(This story was published in 2001).
Mike Bryant's research into gay male athletes has allowed him to combine the personal with the professional.
``I wanted to help to break down the stereotype that gay men can't possibly be athletes,'' said Bryant of his masters research project ``Gay Male Athletes and the Role of Organized Team and Contact Sports.'' ``I wanted to prove to society that they do exist. They can be good athletes and be good in sports.''
Bryant's own experiences helped fuel his research.
``Although I knew I was attracted to guys when I was young, around the age of 11, I really didn't know what that meant and I really didn't know that it was wrong,'' he wrote in a supplement to his research paper. ``And even though I loved playing sports, simply because it was fun and I thrive on competition, I know that my participation in sports growing up definitely helped me to combat my sexuality issues.''
Bryant, 30, now a doctoral student in sports management at Florida State University, wrote his research paper this spring while a graduate student at Seattle Pacific University. He surveyed 115 self-identified gay male athletes who played at either the high school or collegiate level in team contact sports-basketball, football, baseball, soccer, lacrosse, field hockey, ice hockey, rugby and wrestling. These sports were chosen, Bryant said, because of society's assumed masculinity of anyone playing them.
Bryant, who has played basketball and volleyball and now coaches both, has been out since he was 20. He instinctively knew gay men could also be good athletes. But even he was surprised by some of the findings.
The one that most sticks out is that 75% of those surveyed said that in high school they were either the best player on their team or better than average. Of those who played on their college team, 68% said they were best or better. ``Best'' was defined as the team's leading scorer, MVP or team captain, while ``better'' meant being a starter and major contributor.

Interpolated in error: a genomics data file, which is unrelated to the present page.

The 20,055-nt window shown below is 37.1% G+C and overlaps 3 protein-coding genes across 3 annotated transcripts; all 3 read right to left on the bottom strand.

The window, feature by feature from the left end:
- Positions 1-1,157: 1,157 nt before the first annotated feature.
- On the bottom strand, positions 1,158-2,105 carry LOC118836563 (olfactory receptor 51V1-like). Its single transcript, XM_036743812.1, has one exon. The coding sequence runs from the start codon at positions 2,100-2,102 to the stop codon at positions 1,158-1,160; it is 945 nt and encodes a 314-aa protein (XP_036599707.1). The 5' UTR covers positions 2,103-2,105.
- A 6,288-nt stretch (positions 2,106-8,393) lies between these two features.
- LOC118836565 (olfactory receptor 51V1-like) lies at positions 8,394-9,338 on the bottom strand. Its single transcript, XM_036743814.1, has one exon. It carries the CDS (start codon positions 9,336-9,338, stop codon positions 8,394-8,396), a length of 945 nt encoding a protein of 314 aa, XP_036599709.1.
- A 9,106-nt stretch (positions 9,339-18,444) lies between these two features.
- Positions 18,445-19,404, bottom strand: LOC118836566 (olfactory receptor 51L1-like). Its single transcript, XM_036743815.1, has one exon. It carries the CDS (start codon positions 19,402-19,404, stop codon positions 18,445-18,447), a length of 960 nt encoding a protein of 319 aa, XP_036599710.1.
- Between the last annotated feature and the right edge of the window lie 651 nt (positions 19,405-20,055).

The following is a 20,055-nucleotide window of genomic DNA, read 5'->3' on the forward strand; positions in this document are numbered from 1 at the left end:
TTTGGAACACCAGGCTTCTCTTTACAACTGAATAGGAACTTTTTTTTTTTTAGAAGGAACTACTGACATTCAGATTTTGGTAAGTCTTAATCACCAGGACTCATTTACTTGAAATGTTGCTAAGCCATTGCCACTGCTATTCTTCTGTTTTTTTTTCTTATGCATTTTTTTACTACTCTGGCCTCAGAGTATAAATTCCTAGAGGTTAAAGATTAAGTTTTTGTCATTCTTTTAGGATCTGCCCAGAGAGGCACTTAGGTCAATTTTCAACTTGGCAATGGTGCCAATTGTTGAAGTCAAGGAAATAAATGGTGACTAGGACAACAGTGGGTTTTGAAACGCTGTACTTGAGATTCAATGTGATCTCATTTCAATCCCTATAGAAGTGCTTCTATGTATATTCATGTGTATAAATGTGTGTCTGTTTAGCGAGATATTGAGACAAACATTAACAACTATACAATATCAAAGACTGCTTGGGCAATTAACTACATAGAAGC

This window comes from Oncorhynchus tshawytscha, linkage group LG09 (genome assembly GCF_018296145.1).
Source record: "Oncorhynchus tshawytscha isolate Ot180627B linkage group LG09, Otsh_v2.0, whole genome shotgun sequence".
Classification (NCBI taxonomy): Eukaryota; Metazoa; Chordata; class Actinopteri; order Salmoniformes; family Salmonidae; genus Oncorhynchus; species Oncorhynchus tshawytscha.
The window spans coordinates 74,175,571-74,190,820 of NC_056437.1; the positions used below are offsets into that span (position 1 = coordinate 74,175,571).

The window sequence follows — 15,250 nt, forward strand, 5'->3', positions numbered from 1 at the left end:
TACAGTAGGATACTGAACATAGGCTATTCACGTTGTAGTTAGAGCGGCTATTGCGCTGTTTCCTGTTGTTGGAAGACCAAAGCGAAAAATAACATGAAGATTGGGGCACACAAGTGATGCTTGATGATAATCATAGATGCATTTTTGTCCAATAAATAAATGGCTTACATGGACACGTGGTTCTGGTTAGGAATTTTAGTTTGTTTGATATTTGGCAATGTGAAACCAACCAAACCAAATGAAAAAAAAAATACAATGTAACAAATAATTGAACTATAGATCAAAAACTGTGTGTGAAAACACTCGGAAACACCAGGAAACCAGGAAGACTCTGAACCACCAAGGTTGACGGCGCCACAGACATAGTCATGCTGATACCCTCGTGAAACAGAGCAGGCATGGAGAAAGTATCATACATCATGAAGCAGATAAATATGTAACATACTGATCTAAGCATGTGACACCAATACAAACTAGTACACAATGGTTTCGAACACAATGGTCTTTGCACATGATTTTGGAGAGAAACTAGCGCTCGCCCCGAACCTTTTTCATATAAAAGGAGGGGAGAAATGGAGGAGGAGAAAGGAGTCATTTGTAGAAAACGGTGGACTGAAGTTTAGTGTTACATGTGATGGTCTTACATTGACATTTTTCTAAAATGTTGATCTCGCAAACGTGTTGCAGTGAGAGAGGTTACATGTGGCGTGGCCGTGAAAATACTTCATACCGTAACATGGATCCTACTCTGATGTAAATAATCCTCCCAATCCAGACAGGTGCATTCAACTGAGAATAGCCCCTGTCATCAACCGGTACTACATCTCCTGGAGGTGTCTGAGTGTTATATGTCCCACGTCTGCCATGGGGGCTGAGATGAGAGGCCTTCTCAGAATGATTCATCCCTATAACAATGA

``This surprised me the most because I was kind of a skeptic myself,'' said Bryant, a Washington state native. He then recalled his 1998 gold medal-winning volleyball team from Gay Games V in Amsterdam that had two players who had been U.S. national team members. Bryant himself was in the ``better'' category but his experiences showed how hard it is for many to reconcile an elite athlete being gay.
``My high school reunion a couple of years ago confirmed to me that my high school friends and teammates thought that I might be gay while we were in school together,'' he wrote. ``I was never social outside of school and I never dated girls. But, as many of my former friends attested, they could never really figure me out, only because I was a starting forward on one of the best high school basketball teams in the state.''
For these athletes who are better than average, Bryant writes in his research paper, ``the confidence in their abilities and contributions to their teams may … lend support to their belief that because they are better, nobody will learn of their homosexual identity. At the same time, sport is fulfilling its social and athletic purposes in the lives of those better athletes.''
This desire to hide their sexuality was not as prevalent among the athletes in the survey as one might think it would be. Only 20% said they ``participated in sports to hide the fact that I was gay or to prove to others I was straight.'' A slightly higher percentage agreed with the statement ``I used sports as a way to get physically close to other guys without them knowing I was gay.'' More than half said they participated so as to not feel isolated and to become part of a team.
``It didn't shock me that most guys participated because they love sports, they love the purity involved in what athletics is. It's just something that is there,'' Bryant said.
Bryant, who lives in Tallahassee with his boyfriend Chris, a former college rower, credits some key people for guiding him in the research project. He was inspired by a fellow coach, Eric Anderson, an openly gay track coach in Southern California and trailblazer in the area of studying gay athletes. ``He was open with his runners and they were so supportive,'' Bryant said. His adviser at Seattle Pacific was JoAnn Atwell-Scrivner, who he describes as ``amazing.''
Bryant decided on Florida State for his doctorate because Brenda Pitts, a faculty member who has done research and work with gay and lesbian issues in sports, including consulting with the Federation of Gay Games. His long-term goals include coaching at the collegiate level while continuing to do research on gay male athletes. He has worked with two pro women's basketball teams, and in the athletic department at two major universities (Washington and Florida State). ``I want to emphasize that gay men want to work in sports, not just as athletes, and not just as spectators.''
Bryant was pleasantly surprised by the positive reaction at Seattle Pacific--a small religious-based schoo-l-to his oral presentation of his research. ``I got great feedback. The audience said it really showed I cared about what I was doing. It triggered me to want to do more. It fueled the fire.''